In this lesson, students contrast visual patterns that show quadratic relationships with those that show linear and exponential relationships. To analyze the patterns, students generate tables of values, write expressions, and create graphs. They also encounter the term quadratic expression and learn that a quadratic relationship can be written using an expression with a squared term.
Discerning and extending different patterns of change prompts students to look for and make use of structure (MP7). Generating tables of values and generalizing the relationships prompts students to express regularity in repeated reasoning (MP8).
Technology isn’t required for this lesson, but there are opportunities for students to choose to use appropriate tools to solve problems. Consider making technology available, in case requested.
- Comprehend that a “quadratic relationship” can be expressed with a squared term.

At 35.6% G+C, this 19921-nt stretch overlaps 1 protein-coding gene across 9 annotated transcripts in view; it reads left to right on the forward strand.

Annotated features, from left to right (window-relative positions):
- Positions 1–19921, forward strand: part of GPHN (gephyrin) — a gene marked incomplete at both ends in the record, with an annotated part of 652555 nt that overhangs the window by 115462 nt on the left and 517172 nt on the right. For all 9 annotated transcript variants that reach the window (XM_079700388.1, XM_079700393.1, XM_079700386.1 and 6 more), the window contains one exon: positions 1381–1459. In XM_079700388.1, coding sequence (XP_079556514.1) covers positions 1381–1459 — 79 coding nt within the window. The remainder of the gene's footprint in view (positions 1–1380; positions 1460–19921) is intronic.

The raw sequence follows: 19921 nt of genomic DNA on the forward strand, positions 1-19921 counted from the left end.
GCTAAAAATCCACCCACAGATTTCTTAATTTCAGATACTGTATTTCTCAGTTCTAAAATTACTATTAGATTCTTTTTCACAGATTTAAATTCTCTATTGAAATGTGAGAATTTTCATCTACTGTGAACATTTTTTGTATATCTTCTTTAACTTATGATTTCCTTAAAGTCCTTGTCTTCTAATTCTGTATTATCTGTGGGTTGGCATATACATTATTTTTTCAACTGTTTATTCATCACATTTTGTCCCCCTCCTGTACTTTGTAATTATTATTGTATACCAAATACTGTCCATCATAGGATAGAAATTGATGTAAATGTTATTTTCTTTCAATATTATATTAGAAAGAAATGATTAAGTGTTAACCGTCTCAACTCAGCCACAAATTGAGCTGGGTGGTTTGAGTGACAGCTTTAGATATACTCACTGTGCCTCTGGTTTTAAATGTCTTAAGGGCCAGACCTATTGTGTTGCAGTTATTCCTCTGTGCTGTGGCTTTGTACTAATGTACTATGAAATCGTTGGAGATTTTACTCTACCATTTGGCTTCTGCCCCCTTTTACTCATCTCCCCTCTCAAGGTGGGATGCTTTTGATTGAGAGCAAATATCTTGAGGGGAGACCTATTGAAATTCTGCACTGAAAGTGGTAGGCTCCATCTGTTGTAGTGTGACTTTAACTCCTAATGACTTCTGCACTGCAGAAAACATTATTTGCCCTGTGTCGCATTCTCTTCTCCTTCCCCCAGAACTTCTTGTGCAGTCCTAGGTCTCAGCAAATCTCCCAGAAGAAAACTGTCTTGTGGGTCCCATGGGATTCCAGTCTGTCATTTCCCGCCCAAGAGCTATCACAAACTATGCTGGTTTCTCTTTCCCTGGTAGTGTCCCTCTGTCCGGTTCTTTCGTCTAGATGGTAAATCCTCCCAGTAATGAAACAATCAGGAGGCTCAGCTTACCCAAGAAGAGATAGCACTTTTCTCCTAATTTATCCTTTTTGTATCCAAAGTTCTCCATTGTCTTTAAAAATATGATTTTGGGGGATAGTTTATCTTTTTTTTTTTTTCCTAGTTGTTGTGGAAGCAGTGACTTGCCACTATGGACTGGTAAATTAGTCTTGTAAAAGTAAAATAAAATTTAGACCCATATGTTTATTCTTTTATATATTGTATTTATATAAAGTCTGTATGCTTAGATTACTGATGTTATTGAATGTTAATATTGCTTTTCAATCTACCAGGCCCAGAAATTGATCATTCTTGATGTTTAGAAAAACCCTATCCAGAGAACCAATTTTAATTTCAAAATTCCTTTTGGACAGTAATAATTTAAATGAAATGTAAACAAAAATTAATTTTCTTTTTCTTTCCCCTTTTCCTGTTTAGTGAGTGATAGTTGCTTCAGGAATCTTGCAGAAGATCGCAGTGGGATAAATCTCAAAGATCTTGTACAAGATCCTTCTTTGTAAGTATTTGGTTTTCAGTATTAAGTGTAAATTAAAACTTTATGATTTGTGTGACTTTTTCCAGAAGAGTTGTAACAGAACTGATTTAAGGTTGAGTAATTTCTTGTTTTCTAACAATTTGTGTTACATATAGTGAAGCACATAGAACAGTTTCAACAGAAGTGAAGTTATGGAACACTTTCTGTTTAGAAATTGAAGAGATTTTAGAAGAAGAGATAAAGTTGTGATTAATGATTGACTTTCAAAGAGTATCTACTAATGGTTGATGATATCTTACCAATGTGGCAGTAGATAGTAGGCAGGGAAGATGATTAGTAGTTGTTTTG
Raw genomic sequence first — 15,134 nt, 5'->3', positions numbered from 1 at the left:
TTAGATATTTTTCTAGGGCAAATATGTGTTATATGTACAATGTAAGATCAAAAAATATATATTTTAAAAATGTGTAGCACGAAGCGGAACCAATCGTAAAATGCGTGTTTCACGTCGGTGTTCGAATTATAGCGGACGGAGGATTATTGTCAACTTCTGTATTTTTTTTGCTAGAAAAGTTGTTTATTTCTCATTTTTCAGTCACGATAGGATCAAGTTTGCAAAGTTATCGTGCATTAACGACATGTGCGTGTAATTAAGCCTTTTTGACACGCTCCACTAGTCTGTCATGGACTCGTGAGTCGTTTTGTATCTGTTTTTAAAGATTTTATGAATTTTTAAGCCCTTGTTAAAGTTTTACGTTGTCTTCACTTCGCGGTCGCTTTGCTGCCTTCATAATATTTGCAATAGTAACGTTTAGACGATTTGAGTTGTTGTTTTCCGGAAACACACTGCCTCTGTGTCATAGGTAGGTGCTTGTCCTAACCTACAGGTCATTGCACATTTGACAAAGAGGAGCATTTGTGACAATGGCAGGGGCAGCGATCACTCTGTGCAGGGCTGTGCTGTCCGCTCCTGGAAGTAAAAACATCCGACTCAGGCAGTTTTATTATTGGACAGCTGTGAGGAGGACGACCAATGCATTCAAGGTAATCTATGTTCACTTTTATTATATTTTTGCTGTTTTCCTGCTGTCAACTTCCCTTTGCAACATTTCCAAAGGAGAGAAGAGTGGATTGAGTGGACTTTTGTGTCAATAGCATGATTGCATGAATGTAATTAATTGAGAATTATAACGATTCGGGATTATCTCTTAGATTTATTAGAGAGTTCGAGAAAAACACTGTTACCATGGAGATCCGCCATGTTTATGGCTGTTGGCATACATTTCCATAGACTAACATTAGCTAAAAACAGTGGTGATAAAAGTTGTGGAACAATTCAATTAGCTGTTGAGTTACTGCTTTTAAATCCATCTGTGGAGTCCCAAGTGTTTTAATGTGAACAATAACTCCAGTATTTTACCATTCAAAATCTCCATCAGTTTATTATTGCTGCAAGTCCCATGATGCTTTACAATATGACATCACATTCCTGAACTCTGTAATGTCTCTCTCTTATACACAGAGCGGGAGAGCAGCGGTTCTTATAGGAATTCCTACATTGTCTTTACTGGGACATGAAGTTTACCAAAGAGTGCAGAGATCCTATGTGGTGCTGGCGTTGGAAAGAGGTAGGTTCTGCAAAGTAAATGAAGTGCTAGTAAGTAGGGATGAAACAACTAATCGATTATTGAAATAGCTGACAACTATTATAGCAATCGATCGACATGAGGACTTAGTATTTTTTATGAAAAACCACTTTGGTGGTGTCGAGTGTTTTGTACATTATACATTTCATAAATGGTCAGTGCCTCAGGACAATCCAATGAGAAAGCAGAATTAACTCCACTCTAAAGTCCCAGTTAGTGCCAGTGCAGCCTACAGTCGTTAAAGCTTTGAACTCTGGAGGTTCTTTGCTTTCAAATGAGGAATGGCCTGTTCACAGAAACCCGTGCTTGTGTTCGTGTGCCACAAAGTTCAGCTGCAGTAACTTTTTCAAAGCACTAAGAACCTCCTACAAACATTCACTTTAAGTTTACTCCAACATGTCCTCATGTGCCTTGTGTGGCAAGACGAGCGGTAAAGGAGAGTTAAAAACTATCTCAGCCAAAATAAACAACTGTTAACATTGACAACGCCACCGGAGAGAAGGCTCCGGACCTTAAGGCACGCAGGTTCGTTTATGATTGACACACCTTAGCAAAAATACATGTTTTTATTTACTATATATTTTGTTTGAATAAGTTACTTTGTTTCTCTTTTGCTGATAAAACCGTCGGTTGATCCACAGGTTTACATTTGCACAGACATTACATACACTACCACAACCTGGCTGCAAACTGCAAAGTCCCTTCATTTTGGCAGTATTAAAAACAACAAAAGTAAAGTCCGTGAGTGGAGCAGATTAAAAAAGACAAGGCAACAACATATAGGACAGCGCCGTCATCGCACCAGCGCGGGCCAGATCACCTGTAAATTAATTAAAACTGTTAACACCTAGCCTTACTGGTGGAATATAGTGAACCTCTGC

- Describe (orally and in writing) a pattern of change associated with a quadratic relationship.
- Determine and explain (orally and in writing) whether a visual pattern represents a linear, exponential, or quadratic relationship.
- Let’s describe some patterns of change.
- I can describe how a pattern is growing.
- I can tell whether a pattern is growing linearly, exponentially, or quadratically.
- I know a quadratic expression has a squared term.
A quadratic expression in \(x\) is one that is equivalent to an expression of the form \(ax^2 + bx + c\), where \(a\), \(b\), and \(c\) are constants and \(a \neq 0\).
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